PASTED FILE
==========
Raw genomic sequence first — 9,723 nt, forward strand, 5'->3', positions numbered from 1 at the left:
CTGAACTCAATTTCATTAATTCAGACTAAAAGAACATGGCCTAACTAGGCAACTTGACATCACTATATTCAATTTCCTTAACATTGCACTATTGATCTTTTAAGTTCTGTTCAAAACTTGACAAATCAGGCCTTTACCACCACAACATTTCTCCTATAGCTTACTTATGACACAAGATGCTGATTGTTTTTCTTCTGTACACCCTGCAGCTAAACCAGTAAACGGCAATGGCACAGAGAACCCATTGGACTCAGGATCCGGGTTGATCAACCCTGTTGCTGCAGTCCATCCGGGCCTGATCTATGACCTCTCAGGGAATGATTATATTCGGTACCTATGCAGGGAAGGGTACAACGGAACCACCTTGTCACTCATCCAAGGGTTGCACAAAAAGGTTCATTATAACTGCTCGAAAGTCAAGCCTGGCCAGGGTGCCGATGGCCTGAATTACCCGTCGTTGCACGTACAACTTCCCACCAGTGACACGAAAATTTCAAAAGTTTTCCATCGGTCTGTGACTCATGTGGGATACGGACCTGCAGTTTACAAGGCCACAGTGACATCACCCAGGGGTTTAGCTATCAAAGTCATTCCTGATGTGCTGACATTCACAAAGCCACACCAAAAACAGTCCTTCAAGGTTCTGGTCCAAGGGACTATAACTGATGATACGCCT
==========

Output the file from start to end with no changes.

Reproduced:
Raw genomic sequence first — 9,723 nt, forward strand, 5'->3', positions numbered from 1 at the left:
CTGAACTCAATTTCATTAATTCAGACTAAAAGAACATGGCCTAACTAGGCAACTTGACATCACTATATTCAATTTCCTTAACATTGCACTATTGATCTTTTAAGTTCTGTTCAAAACTTGACAAATCAGGCCTTTACCACCACAACATTTCTCCTATAGCTTACTTATGACACAAGATGCTGATTGTTTTTCTTCTGTACACCCTGCAGCTAAACCAGTAAACGGCAATGGCACAGAGAACCCATTGGACTCAGGATCCGGGTTGATCAACCCTGTTGCTGCAGTCCATCCGGGCCTGATCTATGACCTCTCAGGGAATGATTATATTCGGTACCTATGCAGGGAAGGGTACAACGGAACCACCTTGTCACTCATCCAAGGGTTGCACAAAAAGGTTCATTATAACTGCTCGAAAGTCAAGCCTGGCCAGGGTGCCGATGGCCTGAATTACCCGTCGTTGCACGTACAACTTCCCACCAGTGACACGAAAATTTCAAAAGTTTTCCATCGGTCTGTGACTCATGTGGGATACGGACCTGCAGTTTACAAGGCCACAGTGACATCACCCAGGGGTTTAGCTATCAAAGTCATTCCTGATGTGCTGACATTCACAAAGCCACACCAAAAACAGTCCTTCAAGGTTCTGGTCCAAGGGACTATAACTGATGATACGCCT